Mr. Speaker, on a summer evening a number of years ago I was sitting in our living room when I heard the sound of sirens. Now, that is not an uncommon occurrence on a Saturday night in the town where I live. However, later on I heard that there had been a drive-by shooting in which a teenager had died. The car in which he was a passenger was stopped at a red light when another car pulled up alongside. A teenage passenger in the second car leaned out the window and fired point blank.
The next day I mentioned the incident to one of my children who had spent that night at a friend's house not too far from the shooting. He told me that he had heard the fatal gun shot. I remember thinking “Just what is our community coming to?” I also remember thinking about the parents of the victim. A few days later the suspected killer was himself killed in an act of revenge. Again, I remember thinking about the safety of our streets.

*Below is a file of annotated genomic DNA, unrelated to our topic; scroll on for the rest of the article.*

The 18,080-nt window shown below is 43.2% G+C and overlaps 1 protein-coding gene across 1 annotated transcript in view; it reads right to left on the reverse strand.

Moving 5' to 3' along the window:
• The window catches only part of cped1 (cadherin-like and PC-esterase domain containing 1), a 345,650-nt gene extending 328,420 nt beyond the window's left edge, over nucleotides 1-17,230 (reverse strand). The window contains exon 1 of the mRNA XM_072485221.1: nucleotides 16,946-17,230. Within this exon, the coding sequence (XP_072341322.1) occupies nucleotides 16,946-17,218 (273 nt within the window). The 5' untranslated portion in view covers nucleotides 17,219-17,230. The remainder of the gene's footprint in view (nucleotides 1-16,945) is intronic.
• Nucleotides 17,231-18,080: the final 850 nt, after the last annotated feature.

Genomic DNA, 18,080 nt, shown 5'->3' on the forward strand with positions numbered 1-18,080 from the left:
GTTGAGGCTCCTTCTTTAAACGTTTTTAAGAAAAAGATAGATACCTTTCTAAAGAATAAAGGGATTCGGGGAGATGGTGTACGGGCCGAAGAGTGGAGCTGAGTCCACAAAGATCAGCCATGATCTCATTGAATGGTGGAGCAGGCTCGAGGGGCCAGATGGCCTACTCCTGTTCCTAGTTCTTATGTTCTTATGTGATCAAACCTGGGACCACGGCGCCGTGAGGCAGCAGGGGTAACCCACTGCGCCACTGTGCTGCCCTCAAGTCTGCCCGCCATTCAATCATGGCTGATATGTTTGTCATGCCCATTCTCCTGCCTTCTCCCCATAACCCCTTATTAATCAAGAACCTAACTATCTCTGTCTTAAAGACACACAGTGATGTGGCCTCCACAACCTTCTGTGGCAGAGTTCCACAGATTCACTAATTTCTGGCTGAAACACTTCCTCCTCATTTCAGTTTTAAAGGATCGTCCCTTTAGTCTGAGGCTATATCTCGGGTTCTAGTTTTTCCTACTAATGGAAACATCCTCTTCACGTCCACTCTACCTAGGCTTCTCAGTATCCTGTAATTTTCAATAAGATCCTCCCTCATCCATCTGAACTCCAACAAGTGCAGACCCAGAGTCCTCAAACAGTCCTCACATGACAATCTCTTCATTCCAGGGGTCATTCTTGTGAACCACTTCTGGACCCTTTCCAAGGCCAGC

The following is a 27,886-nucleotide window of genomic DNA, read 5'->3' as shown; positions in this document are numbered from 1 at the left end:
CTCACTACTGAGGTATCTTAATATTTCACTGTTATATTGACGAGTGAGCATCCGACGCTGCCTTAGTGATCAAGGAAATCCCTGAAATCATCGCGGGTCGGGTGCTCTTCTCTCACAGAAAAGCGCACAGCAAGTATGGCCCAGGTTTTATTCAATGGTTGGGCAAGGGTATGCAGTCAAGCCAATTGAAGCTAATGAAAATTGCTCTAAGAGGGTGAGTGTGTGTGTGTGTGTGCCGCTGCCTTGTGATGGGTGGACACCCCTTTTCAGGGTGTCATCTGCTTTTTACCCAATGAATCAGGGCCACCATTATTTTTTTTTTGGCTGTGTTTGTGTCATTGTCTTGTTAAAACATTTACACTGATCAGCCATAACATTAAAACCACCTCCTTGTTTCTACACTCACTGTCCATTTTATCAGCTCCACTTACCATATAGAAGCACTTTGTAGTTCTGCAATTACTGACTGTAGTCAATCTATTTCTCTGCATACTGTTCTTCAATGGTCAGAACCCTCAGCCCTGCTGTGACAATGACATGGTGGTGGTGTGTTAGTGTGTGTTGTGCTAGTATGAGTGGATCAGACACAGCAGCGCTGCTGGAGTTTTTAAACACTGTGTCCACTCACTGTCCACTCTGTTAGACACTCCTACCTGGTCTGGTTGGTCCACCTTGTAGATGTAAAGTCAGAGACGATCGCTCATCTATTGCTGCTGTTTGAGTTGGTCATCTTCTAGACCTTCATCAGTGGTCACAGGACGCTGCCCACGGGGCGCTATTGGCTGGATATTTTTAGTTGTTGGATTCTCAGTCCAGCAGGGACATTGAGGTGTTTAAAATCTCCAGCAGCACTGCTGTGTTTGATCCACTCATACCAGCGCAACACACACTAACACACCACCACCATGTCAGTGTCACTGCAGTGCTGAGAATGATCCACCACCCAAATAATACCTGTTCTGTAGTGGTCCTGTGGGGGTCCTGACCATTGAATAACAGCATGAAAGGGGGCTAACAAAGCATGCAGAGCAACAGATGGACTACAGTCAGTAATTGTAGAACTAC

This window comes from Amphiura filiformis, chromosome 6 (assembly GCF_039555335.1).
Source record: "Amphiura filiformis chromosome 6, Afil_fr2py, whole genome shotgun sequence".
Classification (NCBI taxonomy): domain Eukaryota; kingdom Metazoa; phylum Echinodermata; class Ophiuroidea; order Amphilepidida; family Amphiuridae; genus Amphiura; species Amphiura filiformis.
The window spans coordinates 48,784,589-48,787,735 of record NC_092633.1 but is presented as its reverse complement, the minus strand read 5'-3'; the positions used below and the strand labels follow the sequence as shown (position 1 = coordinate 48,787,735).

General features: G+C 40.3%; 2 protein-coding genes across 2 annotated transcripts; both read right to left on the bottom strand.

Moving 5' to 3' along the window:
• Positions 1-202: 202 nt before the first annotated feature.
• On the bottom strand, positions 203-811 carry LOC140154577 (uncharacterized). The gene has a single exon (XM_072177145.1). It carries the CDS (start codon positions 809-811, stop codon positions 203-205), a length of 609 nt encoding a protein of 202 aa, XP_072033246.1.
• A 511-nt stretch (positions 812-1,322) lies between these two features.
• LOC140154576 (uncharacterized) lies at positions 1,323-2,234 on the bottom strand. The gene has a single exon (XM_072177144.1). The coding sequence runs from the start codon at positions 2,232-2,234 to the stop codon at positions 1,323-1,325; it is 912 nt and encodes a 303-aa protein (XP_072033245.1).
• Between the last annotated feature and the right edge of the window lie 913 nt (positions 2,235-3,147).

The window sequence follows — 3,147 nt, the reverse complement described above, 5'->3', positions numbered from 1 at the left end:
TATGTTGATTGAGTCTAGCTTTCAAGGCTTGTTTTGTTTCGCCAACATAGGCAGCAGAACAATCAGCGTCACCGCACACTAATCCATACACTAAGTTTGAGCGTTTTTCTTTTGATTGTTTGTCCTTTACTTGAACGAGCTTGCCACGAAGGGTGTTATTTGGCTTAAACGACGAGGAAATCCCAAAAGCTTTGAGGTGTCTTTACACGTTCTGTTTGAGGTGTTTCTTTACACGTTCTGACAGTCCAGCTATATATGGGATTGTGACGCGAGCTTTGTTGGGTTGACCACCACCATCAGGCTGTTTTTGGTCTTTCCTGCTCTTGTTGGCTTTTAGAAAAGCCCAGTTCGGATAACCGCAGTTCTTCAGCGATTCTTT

A couple of months later on another Saturday night a family friend was visiting from the Queen Charlotte Islands. After dinner, as I was sitting in my living room, our son Jesse sauntered down the hall, paused at the top of the stairs, said goodbye to his mother and our friend in the kitchen, glanced toward me, and with a “See you later, dad” bounded down the stairs and out.
Jesse was a drummer and his rock band had been asked to play at a house party. He was excited. It was their first gig. Our daughter, who is three years older, left shortly afterwards, leaving us to a quiet evening of conversation.